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 Liberation Day Holiday: visit to Greenwich meridian

Liberation Day Holiday: visit to Greenwich meridian

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It's almost time until the 25th April weekend and Visceglia offers you an original journey to discover London, making a stop at the Royal Observatory in Greenwich.

Greenwich is a neighborhood in south London, where the meridian of the same name passes. Also called zero meridian, since it is equal to zero longitude, it is an imaginary circumferential arc that divides planet Earth into two hemispheres and is considered an important international standard, a geographical and temporal reference point for the various countries of the world. In fact, through the meridian, the Earth's surface is ideally divided into 24 segments or spindles: each segment corresponds to a different hour of the 24 hours taken by the Earth to complete an entire rotation around its axis.

The idea of ​​a meridian that divided the Earth in two exploded again in 1675, when King Charles II of England commissioned the astronomer royal Sir Christopher Wren and his assistant Sir Robert Hooke to solve the problem of longitude in navigation. Until then, the Iron Island Meridian, developed by Ptolemy and corresponding to the Canary Islands, 20° west of Paris, was in force. The Iron Island meridian lost credibility when it was realized that it did not pass exactly 20° west of Paris, but rather at 20° 29′ 5″.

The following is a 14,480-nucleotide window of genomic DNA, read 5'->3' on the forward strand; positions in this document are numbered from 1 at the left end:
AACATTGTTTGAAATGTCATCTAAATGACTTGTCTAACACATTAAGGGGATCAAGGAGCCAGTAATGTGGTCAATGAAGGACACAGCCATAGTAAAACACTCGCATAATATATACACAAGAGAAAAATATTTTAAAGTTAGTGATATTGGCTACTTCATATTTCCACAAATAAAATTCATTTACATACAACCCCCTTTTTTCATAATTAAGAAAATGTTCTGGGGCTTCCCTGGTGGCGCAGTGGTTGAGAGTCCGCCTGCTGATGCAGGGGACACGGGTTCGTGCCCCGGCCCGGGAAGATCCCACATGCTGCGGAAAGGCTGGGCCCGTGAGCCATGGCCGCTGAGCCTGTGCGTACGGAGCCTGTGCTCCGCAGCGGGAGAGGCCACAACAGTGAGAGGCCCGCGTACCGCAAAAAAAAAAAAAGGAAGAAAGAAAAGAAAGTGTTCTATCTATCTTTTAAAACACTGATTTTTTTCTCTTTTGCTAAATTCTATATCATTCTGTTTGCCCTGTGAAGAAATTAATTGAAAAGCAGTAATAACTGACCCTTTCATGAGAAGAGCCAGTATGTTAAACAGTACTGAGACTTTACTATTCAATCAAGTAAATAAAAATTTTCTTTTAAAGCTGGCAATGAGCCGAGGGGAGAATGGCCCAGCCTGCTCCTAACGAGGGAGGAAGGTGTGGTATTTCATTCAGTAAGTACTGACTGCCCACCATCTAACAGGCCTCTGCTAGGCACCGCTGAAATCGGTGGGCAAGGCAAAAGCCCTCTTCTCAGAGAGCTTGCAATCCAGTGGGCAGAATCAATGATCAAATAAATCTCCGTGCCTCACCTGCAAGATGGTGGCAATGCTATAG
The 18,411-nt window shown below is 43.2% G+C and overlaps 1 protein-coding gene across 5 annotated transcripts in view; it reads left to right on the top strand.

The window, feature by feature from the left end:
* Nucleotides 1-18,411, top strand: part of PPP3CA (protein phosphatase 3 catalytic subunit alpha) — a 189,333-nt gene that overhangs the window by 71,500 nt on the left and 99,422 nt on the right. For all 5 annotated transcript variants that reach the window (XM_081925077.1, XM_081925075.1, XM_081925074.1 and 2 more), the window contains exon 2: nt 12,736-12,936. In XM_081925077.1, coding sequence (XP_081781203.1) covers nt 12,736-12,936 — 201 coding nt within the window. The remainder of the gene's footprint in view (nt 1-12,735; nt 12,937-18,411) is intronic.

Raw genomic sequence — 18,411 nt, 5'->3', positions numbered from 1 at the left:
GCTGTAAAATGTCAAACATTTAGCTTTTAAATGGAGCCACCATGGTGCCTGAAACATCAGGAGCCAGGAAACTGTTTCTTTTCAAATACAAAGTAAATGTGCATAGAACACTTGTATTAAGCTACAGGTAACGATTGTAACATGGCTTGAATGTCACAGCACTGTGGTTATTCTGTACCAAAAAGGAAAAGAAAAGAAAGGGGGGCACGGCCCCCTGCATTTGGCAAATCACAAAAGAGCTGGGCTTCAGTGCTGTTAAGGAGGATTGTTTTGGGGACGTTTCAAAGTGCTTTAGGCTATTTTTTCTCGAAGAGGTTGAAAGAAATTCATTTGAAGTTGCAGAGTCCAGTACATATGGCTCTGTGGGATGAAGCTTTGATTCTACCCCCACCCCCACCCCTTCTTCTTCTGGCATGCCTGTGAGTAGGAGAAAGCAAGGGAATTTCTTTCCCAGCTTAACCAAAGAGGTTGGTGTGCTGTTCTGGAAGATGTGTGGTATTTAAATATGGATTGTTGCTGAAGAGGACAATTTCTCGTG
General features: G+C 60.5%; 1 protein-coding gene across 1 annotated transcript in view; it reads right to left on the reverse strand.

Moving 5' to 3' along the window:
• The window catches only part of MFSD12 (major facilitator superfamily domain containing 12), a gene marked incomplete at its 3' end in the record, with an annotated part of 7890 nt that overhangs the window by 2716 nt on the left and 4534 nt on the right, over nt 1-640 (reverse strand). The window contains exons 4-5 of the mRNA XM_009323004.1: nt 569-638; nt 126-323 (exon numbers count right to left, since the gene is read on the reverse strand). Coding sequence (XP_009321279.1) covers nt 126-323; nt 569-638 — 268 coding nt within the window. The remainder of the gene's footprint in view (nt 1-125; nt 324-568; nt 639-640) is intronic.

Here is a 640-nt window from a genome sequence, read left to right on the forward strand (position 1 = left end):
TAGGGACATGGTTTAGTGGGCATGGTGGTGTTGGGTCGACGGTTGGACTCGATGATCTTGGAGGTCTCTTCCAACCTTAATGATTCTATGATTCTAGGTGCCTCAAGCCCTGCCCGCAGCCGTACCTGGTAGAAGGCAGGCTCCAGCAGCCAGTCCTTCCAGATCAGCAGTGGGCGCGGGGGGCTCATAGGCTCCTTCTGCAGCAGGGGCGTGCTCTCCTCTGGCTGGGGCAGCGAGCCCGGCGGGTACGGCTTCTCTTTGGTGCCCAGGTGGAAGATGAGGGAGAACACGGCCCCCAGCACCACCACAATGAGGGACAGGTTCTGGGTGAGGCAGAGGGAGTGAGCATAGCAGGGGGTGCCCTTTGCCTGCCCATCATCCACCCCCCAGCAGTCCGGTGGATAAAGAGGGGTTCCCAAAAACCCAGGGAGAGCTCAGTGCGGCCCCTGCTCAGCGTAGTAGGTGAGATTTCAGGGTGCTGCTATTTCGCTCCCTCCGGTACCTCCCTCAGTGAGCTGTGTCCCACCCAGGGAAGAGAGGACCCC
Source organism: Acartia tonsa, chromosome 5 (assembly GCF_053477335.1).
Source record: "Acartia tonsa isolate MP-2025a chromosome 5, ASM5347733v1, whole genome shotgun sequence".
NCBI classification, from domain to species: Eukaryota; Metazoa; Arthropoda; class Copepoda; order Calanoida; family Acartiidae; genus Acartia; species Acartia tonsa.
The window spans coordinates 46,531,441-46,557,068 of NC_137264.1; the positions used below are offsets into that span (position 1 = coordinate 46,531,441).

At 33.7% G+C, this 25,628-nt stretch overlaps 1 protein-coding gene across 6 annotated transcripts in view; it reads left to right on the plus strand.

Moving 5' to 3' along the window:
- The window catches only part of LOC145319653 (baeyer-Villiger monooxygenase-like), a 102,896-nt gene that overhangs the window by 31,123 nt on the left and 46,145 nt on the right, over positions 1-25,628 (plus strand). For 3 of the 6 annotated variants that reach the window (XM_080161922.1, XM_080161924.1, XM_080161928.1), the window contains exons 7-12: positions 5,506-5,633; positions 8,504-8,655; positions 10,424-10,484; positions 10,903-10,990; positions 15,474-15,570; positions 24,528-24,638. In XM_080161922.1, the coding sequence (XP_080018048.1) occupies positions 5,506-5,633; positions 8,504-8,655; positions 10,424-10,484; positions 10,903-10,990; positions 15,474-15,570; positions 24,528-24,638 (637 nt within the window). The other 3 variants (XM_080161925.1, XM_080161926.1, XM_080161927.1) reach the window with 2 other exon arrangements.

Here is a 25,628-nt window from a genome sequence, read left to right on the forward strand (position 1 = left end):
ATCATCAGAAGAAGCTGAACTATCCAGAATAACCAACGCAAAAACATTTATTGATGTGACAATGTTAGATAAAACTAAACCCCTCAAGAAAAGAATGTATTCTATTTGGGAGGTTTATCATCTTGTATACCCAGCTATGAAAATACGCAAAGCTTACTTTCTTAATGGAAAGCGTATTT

The question was resolved in the second half of the nineteenth century: on 13 October 1884, in Washington, 41 delegates from 25 countries, in the presence of the President of the United States of America, identified the imaginary circumference passing through Greenwich as the zero meridian. This meridian was useful for orienting oneself with nautical charts and obtaining a universal reference time.

The decision to make the zero meridian coincide with Greenwich depended on the presence of the Royal Observatory on the site, an observatory with a long tradition in the analysis and development of solutions in the cartographic and nautical fields. Today, interesting exhibitions for astronomy and cartography enthusiasts are held at the Royal Observatory in Greenwich, an attraction not to be missed on your visit to the city of Big Ben.

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